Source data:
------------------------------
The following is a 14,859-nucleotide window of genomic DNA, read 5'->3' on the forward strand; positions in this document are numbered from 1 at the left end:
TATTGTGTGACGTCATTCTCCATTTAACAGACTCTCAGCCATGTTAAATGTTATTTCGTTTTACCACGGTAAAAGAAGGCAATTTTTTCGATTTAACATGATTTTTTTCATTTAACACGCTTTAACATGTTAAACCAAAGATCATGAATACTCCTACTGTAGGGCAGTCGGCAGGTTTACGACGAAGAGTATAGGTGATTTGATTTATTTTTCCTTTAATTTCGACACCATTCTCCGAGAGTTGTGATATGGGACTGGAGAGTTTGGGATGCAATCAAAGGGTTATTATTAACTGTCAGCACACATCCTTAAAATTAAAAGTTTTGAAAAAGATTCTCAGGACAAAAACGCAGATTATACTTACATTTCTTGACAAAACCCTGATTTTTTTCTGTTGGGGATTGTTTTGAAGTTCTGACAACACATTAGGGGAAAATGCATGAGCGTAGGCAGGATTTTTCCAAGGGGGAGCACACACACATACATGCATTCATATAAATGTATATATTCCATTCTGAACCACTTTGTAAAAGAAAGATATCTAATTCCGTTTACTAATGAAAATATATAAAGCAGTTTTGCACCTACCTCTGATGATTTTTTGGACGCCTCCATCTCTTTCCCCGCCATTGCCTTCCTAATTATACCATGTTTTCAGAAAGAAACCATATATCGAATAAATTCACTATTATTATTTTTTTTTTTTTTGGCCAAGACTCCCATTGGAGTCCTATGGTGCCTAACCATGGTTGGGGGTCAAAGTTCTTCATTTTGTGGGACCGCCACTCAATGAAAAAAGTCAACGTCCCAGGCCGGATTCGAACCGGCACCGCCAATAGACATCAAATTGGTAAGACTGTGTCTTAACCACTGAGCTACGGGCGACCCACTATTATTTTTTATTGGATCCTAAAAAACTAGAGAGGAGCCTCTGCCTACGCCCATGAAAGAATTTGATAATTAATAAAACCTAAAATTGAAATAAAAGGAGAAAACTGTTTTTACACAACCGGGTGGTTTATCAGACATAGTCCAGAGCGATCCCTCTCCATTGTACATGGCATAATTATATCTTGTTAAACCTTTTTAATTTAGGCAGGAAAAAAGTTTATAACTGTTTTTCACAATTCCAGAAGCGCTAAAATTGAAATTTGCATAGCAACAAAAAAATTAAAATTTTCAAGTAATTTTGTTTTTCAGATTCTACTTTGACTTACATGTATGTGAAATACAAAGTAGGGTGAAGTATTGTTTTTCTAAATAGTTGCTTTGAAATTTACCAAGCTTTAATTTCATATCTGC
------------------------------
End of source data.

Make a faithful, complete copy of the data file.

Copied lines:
The following is a 14,859-nucleotide window of genomic DNA, read 5'->3' on the forward strand; positions in this document are numbered from 1 at the left end:
TATTGTGTGACGTCATTCTCCATTTAACAGACTCTCAGCCATGTTAAATGTTATTTCGTTTTACCACGGTAAAAGAAGGCAATTTTTTCGATTTAACATGATTTTTTTCATTTAACACGCTTTAACATGTTAAACCAAAGATCATGAATACTCCTACTGTAGGGCAGTCGGCAGGTTTACGACGAAGAGTATAGGTGATTTGATTTATTTTTCCTTTAATTTCGACACCATTCTCCGAGAGTTGTGATATGGGACTGGAGAGTTTGGGATGCAATCAAAGGGTTATTATTAACTGTCAGCACACATCCTTAAAATTAAAAGTTTTGAAAAAGATTCTCAGGACAAAAACGCAGATTATACTTACATTTCTTGACAAAACCCTGATTTTTTTCTGTTGGGGATTGTTTTGAAGTTCTGACAACACATTAGGGGAAAATGCATGAGCGTAGGCAGGATTTTTCCAAGGGGGAGCACACACACATACATGCATTCATATAAATGTATATATTCCATTCTGAACCACTTTGTAAAAGAAAGATATCTAATTCCGTTTACTAATGAAAATATATAAAGCAGTTTTGCACCTACCTCTGATGATTTTTTGGACGCCTCCATCTCTTTCCCCGCCATTGCCTTCCTAATTATACCATGTTTTCAGAAAGAAACCATATATCGAATAAATTCACTATTATTATTTTTTTTTTTTTTGGCCAAGACTCCCATTGGAGTCCTATGGTGCCTAACCATGGTTGGGGGTCAAAGTTCTTCATTTTGTGGGACCGCCACTCAATGAAAAAAGTCAACGTCCCAGGCCGGATTCGAACCGGCACCGCCAATAGACATCAAATTGGTAAGACTGTGTCTTAACCACTGAGCTACGGGCGACCCACTATTATTTTTTATTGGATCCTAAAAAACTAGAGAGGAGCCTCTGCCTACGCCCATGAAAGAATTTGATAATTAATAAAACCTAAAATTGAAATAAAAGGAGAAAACTGTTTTTACACAACCGGGTGGTTTATCAGACATAGTCCAGAGCGATCCCTCTCCATTGTACATGGCATAATTATATCTTGTTAAACCTTTTTAATTTAGGCAGGAAAAAAGTTTATAACTGTTTTTCACAATTCCAGAAGCGCTAAAATTGAAATTTGCATAGCAACAAAAAAATTAAAATTTTCAAGTAATTTTGTTTTTCAGATTCTACTTTGACTTACATGTATGTGAAATACAAAGTAGGGTGAAGTATTGTTTTTCTAAATAGTTGCTTTGAAATTTACCAAGCTTTAATTTCATATCTGC